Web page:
Homily – Feast of Christ the King – A
Posted by frmac on November 16, 2008
This Sunday we come to the end of this liturgical year, and as always, we look to the future; the ultimate future when Jesus will return in glory for the final judgment. The Church calls this Sunday, the Feast of Christ the King, a feast on which we celebrate God’s Kingdom – God’s Rule.
Pope Pius XI established this Feast in 1925 at a time when fascism was on the rise and the world was about to experience Hitler and Mussolini. How different Christ’s rule is from the ruthless governance of these men. Although these tyrants were not Kings, they reigned in ruthlessness and cruelty. And, even in death, still have the power to make the world shudder in fear. Will it happen again – to us, we hear ourselves asking?
We have so many bad memories etched in our consciousness from a history of ruthless leaders – even Kings. Many, including myself, become uncomfortable when the term ‘King’ is applied to Jesus. But, we really shouldn’t. Listen to what Jesus said:
“My kingdom is not from this world. If my kingdom were from this world, my followers would be fighting to keep me from being handed over…but as it is, my kingdom is not from here.” Then Pilate asked him, “So you are a king?” Jesus answered, “You say that I am a king. For this I was born, and for this I came into the world, to testify to the truth.” And the truth that Jesus came to testify to was God’s love, God’s mercy, God’s forgiveness, and God’s call to repentance.
Jesus’ Kingdom is not about ruthless power, or royal attendants, or all those things we think of when thinking of kings. Lumen Gentium describes Christ’s Kingship in these few words, “to reign is to serve.” Matthew Gospel sums it up best, I think, when it says: “The Son of Man came not to be served but to serve, to give his life as a ransom for the many” (Mt. 20:28).
We, the people of God rejoice this Sunday in God’s Love. We hear Ezekiel’s prophecy hundreds of years ago, and we know it is the truth: “the lost I will seek out, the strayed I will bring back, the injured I will bind up, the sick I will heal…” In humble repentance we accept the embrace of the Good Shepherd, and know that goodness and mercy shall follow us all the days of our life, and that we shall dwell in the house of the Lord forever. Not that we deserve it, but because Jesus gave his life for us – the ultimate act of service. “I am the good shepherd. The good shepherd lays down his life for the sheep” (Jn.10:11) Jesus loves Us!!
The Kingdom of God is amongst us – in our midst. This is what we believe. God is with us. God is always there for us, and God is always ready to help us live by God’s ways. We must always remember that God is always ready to forgive and comfort us when we repent. At times we might tend to doubt or feel unworthy. Maybe it is when we have acted in some deplorable manner. Maybe it is when someone else has acted in an unloving – unchristian manner. But then we hear the call of the Good Shepherd, “Come, come to me all that are weary.” We remember God’s love -God’s mercy. We find hope again, and surrender in repentance to the God who cherishes us. We keep on going, telling God we’re sorry, accepting God’s forgiveness, trying even harder, and remembering to pray for the wayward and our enemies. Listen to the words of an anonymous poet:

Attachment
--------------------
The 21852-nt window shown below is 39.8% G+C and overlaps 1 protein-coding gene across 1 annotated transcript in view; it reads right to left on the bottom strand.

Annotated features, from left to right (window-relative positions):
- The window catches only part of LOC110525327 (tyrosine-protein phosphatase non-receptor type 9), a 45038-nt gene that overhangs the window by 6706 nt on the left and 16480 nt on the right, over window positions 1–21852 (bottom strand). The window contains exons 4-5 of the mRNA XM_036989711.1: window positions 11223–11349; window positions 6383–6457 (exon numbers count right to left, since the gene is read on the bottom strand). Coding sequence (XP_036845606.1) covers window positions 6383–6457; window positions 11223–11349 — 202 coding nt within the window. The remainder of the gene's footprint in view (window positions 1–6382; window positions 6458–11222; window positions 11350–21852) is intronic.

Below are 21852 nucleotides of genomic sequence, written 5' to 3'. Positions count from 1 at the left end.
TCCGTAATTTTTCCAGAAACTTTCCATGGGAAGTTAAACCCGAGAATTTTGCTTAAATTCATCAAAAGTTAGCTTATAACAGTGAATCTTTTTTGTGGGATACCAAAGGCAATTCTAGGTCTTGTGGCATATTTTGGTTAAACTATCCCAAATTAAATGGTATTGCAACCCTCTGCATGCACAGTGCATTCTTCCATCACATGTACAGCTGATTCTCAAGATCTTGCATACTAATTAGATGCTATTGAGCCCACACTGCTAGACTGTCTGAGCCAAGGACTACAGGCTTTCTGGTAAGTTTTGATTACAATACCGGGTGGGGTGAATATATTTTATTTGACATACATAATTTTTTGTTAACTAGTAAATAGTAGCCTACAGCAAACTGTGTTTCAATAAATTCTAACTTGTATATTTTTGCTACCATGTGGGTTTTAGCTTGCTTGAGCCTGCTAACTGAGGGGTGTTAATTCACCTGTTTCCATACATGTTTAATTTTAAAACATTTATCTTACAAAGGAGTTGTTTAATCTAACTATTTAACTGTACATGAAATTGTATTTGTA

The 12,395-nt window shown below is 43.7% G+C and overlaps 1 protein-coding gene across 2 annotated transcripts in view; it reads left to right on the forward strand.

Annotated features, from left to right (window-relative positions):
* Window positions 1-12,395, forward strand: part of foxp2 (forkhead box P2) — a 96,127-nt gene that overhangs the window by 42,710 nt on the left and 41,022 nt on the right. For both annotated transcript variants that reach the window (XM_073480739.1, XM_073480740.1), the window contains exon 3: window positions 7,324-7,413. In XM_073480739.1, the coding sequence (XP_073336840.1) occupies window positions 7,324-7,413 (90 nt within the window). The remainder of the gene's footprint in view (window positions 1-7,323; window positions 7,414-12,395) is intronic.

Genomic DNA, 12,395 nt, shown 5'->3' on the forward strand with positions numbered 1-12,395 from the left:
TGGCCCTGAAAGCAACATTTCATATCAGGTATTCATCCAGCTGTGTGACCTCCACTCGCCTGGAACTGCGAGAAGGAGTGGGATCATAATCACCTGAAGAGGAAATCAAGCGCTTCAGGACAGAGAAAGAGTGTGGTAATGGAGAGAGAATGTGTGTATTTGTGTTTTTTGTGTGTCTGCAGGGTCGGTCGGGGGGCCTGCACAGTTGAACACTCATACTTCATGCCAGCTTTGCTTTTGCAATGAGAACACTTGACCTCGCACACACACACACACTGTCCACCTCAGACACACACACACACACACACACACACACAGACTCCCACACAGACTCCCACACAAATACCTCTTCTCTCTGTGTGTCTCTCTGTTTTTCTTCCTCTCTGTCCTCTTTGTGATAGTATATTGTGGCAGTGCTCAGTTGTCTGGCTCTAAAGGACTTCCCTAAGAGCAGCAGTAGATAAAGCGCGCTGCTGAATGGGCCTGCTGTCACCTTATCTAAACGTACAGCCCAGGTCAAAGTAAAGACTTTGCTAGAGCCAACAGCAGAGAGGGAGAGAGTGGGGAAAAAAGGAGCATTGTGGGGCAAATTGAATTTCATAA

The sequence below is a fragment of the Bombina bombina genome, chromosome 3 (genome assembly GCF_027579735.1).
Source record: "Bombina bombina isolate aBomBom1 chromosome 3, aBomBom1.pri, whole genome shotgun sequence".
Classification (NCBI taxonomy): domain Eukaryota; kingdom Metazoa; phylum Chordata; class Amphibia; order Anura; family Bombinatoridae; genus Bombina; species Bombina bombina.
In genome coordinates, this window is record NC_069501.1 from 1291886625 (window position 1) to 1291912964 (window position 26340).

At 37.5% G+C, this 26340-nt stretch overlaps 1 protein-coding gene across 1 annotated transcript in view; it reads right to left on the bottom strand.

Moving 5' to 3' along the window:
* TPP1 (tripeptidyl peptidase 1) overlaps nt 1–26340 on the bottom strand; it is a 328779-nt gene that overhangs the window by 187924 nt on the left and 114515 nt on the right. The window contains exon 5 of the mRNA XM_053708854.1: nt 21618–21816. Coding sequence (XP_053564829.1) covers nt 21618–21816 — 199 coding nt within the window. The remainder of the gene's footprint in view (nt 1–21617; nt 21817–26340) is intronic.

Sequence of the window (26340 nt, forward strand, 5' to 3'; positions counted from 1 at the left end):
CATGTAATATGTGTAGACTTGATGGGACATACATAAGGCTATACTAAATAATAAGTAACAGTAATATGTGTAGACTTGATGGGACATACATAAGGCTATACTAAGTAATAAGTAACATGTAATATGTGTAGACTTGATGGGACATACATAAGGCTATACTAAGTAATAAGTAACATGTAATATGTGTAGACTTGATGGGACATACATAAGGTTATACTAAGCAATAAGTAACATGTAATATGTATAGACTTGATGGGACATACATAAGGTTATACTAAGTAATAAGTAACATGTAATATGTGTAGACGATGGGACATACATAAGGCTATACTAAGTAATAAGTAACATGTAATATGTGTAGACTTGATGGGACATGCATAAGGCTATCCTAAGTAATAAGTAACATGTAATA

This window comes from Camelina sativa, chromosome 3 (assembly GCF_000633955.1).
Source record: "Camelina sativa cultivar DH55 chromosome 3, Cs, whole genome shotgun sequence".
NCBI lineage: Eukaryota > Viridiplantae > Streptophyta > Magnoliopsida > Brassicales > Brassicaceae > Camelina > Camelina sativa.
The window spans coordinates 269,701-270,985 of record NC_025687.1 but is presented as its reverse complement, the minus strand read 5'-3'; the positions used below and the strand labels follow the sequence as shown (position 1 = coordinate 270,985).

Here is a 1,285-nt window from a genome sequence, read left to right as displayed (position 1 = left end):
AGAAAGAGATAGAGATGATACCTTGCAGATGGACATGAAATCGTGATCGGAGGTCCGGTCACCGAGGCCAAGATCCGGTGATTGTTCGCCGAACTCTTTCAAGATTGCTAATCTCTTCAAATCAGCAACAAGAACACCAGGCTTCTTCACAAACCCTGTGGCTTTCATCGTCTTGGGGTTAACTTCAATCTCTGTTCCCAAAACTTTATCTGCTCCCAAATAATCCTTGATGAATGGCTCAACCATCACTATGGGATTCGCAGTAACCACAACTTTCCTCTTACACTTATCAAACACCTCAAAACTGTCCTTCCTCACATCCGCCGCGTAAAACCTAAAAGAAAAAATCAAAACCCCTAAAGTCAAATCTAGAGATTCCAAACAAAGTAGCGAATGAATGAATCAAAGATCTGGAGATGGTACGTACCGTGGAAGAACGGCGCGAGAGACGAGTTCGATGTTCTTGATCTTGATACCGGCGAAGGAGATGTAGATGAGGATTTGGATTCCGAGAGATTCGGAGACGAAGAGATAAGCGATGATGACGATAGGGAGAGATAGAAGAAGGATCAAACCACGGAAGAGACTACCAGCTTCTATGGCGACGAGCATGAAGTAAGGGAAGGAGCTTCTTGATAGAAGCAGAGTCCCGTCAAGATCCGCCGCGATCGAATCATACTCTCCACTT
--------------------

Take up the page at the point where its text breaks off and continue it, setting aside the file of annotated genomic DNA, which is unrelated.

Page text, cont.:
The Voice of the Good Shepherd
There is a mirror, deep inside,
A mirror, I would like to break.
In this mirror is only me,
The real me that others see.
Once I looked, and what I saw,
Was a me, I did not like.
Then one day, I looked again,
What a wretch, I heard me say.
So once more I looked again,
And there I was, the sinful me!
In my distress, I said a prayer,
And then I heard,
Come to me.
No God’s Kingship is not about self-serving, ruthless power, but about a God who is infinite love. Accepting Christ as King means that we strive to live like the Good Shepherd. It should not be surprising, therefore, to hear what Jesus says about the Day of Judgment, and how we will be judged: Let us listen to his words again:
He will place the sheep on his right and the goats on his left.
Then the king will say to those on his right,
‘Come, you who are blessed by my Father.
Inherit the kingdom prepared for you from the foundation of the world.
For I was hungry and you gave me food,
I was thirsty and you gave me drink,
a stranger and you welcomed me,
naked and you clothed me,
ill and you cared for me,
in prison and you visited me.’
Then the righteous will answer him and say,
‘Lord, when did we see you hungry and feed you,
or thirsty and give you drink?
When did we see you a stranger and welcome you,
or naked and clothe you?
When did we see you ill or in prison, and visit you?’
And the king will say to them in reply,
‘Amen, I say to you, whatever you did
for one of the least brothers of mine, you did for me.’
We, God’s people, are loved and mercifully cherished. Each one of us has heard God’s call to repentance, and been mercifully forgiven, and embraced by the Good Shepherd. Having accepted God’s loving embrace, we recognize our faults, our failings, our sinfulness, and are confident that God loves us and forgives us. As God’s people we also recognize that God expects us to open our hearts to God’s merciful and loving ways. This Feast of Christ The King is a reminder to each of us that we too are called to return God’s love by loving our neighbor, as ourselves. This is what God expects of us, and this is how Jesus will judge us.
Let us pray this Sunday that we will always strive to be open to the loving God that created us, died for us, and shows us the way, and invites us to eternal happiness. And, let us pray that we never lose our way, so that we never hear these words on the day of judgement:
“Amen, I say to you,
what you did not do for one of these least ones,
you did not do for me. Depart from me….”